According to the comptroller, property tax revenues continue to grow with only a slight decrease in sales tax. According to the comptroller, at the end of the 2009 fiscal year, the county had over $23,000,000.00 in combined reserves. According to the comptroller, the county general fund had $8,388,628.00 in reserves. Let's stop here. Let's take the worst case scenario and say that the county revenues never increase again and the county general fund looses $500,000.00 per year. At that rate, it would take 16.7 years for the county general fund to go broke. Of course this is not even realistic. Property tax revenues increase every year.

The real problem here is not a lack of revenues but a lack of spending control. Government should have to live within it's means just like the citizens who pay the taxes have to. It's so simple. If your revenues do go down, you spend less.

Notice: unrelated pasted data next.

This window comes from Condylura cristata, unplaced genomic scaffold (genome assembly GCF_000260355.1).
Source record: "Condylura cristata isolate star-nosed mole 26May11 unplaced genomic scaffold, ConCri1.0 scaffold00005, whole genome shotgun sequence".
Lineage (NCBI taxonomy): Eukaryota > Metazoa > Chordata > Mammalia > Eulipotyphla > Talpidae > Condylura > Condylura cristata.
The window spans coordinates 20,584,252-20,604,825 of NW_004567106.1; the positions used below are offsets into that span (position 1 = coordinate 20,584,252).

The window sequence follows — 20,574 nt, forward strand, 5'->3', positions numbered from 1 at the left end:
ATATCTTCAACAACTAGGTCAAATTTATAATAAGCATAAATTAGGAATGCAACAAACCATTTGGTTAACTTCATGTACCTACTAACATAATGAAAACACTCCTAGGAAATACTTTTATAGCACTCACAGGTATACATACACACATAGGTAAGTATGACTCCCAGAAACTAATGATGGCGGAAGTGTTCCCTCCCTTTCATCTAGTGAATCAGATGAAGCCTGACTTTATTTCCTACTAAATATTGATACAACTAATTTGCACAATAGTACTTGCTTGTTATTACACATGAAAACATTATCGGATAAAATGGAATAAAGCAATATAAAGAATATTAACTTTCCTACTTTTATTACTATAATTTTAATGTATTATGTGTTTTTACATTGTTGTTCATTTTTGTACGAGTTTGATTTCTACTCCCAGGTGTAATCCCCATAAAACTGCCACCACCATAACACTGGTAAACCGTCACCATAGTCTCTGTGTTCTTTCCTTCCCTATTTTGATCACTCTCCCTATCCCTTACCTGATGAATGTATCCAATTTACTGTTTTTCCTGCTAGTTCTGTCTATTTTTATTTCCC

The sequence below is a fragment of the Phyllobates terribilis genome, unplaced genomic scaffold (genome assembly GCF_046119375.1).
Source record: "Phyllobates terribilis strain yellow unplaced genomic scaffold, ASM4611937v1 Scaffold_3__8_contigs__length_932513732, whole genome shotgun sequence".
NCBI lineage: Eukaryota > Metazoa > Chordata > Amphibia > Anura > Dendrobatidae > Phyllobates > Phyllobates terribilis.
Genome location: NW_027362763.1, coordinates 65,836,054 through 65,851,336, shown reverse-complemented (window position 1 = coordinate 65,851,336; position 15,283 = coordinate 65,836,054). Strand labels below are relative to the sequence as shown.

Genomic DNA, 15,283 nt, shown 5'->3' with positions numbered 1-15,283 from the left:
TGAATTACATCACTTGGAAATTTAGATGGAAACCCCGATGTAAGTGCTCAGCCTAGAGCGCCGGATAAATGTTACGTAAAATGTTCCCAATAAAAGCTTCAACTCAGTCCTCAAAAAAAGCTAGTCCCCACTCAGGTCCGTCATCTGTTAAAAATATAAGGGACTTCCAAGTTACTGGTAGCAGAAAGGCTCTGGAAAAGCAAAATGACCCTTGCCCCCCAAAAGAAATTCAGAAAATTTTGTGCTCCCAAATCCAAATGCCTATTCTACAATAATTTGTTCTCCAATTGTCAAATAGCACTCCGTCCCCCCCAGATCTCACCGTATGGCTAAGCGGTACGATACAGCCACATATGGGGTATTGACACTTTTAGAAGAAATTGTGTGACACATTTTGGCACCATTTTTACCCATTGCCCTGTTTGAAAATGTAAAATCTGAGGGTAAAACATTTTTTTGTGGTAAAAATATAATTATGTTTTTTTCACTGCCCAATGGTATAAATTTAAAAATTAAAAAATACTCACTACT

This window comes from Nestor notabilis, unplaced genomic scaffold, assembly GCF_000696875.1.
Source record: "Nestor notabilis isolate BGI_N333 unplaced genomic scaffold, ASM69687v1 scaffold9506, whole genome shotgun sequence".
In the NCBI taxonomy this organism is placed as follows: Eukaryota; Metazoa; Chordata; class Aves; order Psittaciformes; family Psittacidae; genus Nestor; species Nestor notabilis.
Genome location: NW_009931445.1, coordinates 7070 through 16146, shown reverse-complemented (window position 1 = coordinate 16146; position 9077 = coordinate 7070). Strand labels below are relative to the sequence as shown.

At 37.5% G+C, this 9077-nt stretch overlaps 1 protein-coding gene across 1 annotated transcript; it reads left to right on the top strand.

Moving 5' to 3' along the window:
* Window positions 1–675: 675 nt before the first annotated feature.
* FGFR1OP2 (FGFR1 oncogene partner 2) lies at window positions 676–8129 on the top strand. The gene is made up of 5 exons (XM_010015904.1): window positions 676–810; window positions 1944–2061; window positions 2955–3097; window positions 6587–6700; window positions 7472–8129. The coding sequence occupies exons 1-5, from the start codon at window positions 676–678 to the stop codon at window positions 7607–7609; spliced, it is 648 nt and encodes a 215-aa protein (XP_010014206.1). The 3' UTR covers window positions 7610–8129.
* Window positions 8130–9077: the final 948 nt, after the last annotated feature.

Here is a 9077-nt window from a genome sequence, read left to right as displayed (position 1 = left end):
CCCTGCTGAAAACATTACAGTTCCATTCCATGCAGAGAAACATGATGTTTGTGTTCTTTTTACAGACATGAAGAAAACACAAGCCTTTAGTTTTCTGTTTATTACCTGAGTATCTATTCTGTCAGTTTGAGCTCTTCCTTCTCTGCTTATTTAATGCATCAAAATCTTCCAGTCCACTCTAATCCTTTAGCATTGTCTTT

The driver behind this discussion is the school building program. I certainly don't consider myself a financial wizard or a mathematical genius but like you, I can add and subtract and do multiplication.  One more time, I'm going to publish the facts of the building program. Please don't take my word for it, do the math yourself. See if the numbers work out. And to those who would say I'm wrong or I only tell one side of the story, don't just say I'm wrong, prove me wrong.

The current adopted building plan consists of four projects. A new K-12 school at Greenback, A new 6-8 middle school in Loudon, combining the two existing Loudon schools as a K-5 and expanding the cafeteria at Philadelphia. Total estimated cost for all four projects including all alternates, $41,359,096.00. Alternates are options that would be nice but not necessary to the project. Total estimated cost for all four projects with no alternates, $40,671,196.00.